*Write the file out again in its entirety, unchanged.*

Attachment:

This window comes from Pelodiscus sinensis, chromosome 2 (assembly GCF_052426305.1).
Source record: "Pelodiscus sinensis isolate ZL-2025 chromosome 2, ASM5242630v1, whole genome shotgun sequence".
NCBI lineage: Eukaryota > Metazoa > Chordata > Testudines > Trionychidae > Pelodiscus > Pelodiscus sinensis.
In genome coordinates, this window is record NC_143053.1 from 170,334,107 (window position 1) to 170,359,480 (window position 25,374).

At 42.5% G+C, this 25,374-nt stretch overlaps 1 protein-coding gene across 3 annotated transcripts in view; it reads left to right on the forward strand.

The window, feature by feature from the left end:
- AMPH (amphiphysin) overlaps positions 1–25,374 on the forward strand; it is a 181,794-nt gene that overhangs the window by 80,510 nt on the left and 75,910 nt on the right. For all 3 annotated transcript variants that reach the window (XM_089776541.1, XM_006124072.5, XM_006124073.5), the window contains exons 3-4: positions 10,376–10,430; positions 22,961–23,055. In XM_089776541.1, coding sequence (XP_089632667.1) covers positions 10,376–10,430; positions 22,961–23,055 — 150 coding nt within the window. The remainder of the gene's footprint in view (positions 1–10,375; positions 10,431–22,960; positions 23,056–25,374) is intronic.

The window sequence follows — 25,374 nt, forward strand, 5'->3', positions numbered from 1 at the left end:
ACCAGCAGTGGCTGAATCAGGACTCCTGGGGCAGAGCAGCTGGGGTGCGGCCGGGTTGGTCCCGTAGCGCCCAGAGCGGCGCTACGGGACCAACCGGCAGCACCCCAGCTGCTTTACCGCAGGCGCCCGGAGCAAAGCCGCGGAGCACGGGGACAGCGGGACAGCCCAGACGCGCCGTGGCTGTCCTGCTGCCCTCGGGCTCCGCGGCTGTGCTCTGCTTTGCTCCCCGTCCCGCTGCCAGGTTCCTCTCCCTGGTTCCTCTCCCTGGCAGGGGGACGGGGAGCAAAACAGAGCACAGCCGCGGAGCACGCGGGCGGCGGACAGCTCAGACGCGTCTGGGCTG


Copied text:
This window comes from Pelodiscus sinensis, chromosome 2 (assembly GCF_052426305.1).
Source record: "Pelodiscus sinensis isolate ZL-2025 chromosome 2, ASM5242630v1, whole genome shotgun sequence".
NCBI lineage: Eukaryota > Metazoa > Chordata > Testudines > Trionychidae > Pelodiscus > Pelodiscus sinensis.
In genome coordinates, this window is record NC_143053.1 from 170,334,107 (window position 1) to 170,359,480 (window position 25,374).

At 42.5% G+C, this 25,374-nt stretch overlaps 1 protein-coding gene across 3 annotated transcripts in view; it reads left to right on the forward strand.

The window, feature by feature from the left end:
- AMPH (amphiphysin) overlaps positions 1–25,374 on the forward strand; it is a 181,794-nt gene that overhangs the window by 80,510 nt on the left and 75,910 nt on the right. For all 3 annotated transcript variants that reach the window (XM_089776541.1, XM_006124072.5, XM_006124073.5), the window contains exons 3-4: positions 10,376–10,430; positions 22,961–23,055. In XM_089776541.1, coding sequence (XP_089632667.1) covers positions 10,376–10,430; positions 22,961–23,055 — 150 coding nt within the window. The remainder of the gene's footprint in view (positions 1–10,375; positions 10,431–22,960; positions 23,056–25,374) is intronic.

The window sequence follows — 25,374 nt, forward strand, 5'->3', positions numbered from 1 at the left end:
ACCAGCAGTGGCTGAATCAGGACTCCTGGGGCAGAGCAGCTGGGGTGCGGCCGGGTTGGTCCCGTAGCGCCCAGAGCGGCGCTACGGGACCAACCGGCAGCACCCCAGCTGCTTTACCGCAGGCGCCCGGAGCAAAGCCGCGGAGCACGGGGACAGCGGGACAGCCCAGACGCGCCGTGGCTGTCCTGCTGCCCTCGGGCTCCGCGGCTGTGCTCTGCTTTGCTCCCCGTCCCGCTGCCAGGTTCCTCTCCCTGGTTCCTCTCCCTGGCAGGGGGACGGGGAGCAAAACAGAGCACAGCCGCGGAGCACGCGGGCGGCGGACAGCTCAGACGCGTCTGGGCTG